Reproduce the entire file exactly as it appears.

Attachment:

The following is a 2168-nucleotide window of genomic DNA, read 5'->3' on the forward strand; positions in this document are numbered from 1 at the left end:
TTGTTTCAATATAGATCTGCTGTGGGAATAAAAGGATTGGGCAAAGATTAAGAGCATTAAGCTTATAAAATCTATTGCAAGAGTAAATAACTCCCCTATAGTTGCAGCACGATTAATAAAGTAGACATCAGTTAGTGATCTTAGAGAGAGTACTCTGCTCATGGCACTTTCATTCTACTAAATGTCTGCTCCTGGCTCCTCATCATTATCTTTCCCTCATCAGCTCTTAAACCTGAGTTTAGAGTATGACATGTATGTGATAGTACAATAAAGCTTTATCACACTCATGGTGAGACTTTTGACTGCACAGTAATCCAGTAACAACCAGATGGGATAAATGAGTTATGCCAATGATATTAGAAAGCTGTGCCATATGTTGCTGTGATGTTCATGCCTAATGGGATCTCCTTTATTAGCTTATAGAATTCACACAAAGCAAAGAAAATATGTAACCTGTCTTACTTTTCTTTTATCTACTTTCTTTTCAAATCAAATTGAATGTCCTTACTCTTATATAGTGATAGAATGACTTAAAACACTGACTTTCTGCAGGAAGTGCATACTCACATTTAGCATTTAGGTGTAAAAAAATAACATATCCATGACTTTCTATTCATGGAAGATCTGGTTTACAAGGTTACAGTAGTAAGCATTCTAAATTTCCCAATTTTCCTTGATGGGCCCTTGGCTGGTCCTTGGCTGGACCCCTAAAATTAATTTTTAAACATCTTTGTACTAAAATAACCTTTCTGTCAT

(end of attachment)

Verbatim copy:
The following is a 2168-nucleotide window of genomic DNA, read 5'->3' on the forward strand; positions in this document are numbered from 1 at the left end:
TTGTTTCAATATAGATCTGCTGTGGGAATAAAAGGATTGGGCAAAGATTAAGAGCATTAAGCTTATAAAATCTATTGCAAGAGTAAATAACTCCCCTATAGTTGCAGCACGATTAATAAAGTAGACATCAGTTAGTGATCTTAGAGAGAGTACTCTGCTCATGGCACTTTCATTCTACTAAATGTCTGCTCCTGGCTCCTCATCATTATCTTTCCCTCATCAGCTCTTAAACCTGAGTTTAGAGTATGACATGTATGTGATAGTACAATAAAGCTTTATCACACTCATGGTGAGACTTTTGACTGCACAGTAATCCAGTAACAACCAGATGGGATAAATGAGTTATGCCAATGATATTAGAAAGCTGTGCCATATGTTGCTGTGATGTTCATGCCTAATGGGATCTCCTTTATTAGCTTATAGAATTCACACAAAGCAAAGAAAATATGTAACCTGTCTTACTTTTCTTTTATCTACTTTCTTTTCAAATCAAATTGAATGTCCTTACTCTTATATAGTGATAGAATGACTTAAAACACTGACTTTCTGCAGGAAGTGCATACTCACATTTAGCATTTAGGTGTAAAAAAATAACATATCCATGACTTTCTATTCATGGAAGATCTGGTTTACAAGGTTACAGTAGTAAGCATTCTAAATTTCCCAATTTTCCTTGATGGGCCCTTGGCTGGTCCTTGGCTGGACCCCTAAAATTAATTTTTAAACATCTTTGTACTAAAATAACCTTTCTGTCAT